We recruit some of these folks from the parish. God gave them musical gifts and who are we to deny them a place (even if the gift is whistling). Pastors often justify these worship teams with an appeal to gifted Christians within the assembly who are doing nothing but worshiping and why not find a way to use their talents (steel drums included). Those we do not have on hand, we buy at the musician superstore in the mall or we have the ones we do bring along their friends. It is a band for the sake of the music (and the fun of performing, of course).
We cringe at the thought of spending money for a grand piano or a pipe organ but when it comes to the sound systems, video projection systems, recording systems, mood lighting boards, screens, keyboards, amps, drums (real or electronic, make that digital), and such, we have to have quality and quality it costs.
Where once you might have had a choir of 30-40, now you have a worship team of 10, a praise band of 4-8, a tech team of 2-3 (and some of these others are also on the worship team). But you make it sound like there is MORE lay involvement than traditional worship ever had (at least the front and center involvement which people can see without turning around to the choir loft - uh, make that balcony).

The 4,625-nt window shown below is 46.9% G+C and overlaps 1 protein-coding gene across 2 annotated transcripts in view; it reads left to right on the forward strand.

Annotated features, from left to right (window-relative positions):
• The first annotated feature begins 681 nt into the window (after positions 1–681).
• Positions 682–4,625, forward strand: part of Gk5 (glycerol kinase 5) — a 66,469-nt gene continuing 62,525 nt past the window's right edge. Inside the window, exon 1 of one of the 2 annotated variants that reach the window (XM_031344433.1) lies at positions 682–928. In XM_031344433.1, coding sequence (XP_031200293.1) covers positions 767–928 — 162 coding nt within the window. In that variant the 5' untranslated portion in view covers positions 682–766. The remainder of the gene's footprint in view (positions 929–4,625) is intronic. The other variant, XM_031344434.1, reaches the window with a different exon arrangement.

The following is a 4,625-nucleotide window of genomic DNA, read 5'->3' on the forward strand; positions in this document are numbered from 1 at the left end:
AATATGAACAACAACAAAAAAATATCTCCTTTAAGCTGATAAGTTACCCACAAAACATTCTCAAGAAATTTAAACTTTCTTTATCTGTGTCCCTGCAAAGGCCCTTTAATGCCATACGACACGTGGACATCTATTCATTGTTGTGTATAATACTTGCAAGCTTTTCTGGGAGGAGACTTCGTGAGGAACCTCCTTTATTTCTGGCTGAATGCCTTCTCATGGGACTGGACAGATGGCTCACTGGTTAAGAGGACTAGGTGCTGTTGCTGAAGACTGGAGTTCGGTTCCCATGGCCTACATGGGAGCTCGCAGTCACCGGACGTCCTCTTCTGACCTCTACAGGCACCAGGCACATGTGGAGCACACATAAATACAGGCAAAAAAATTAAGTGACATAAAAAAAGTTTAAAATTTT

Okay, before you get all hot and bothered. I am being facetious and exaggerating somewhat for effect... I am walking all over the motives of these people... I am being callous and downright rude... I know this... but still I post this...
Because last time I checked the "Director of Worship Arts" was called the Pastor. Last time I checked the "Worship Team" was the Pastor and organist, cantor, choir director, etc. Last time I checked the "Praise Band" were the parish musicians and the choirs (voice, bell, etc.) and instrumentalists. Last time I checked these were not the creators or enablers of worship but the ones who worked together so that the liturgy was a seamless garment of calendar, hymns, liturgy (with all its embedded options), sermon, and service music (from prelude through anthem to postlude). The goal was defined by the texts for the day (aka propers) and the purpose was to faithfully address the Word of the Lord so that it may speak with the coordinated voices of lessons, sermon, hymns, anthems, etc. the one message. Last time I checked, anyway.
Where have I been? Camped out under a rock, I guess. Things are a changin but I am not sure for good. Are you?
Well, I feel better now. . .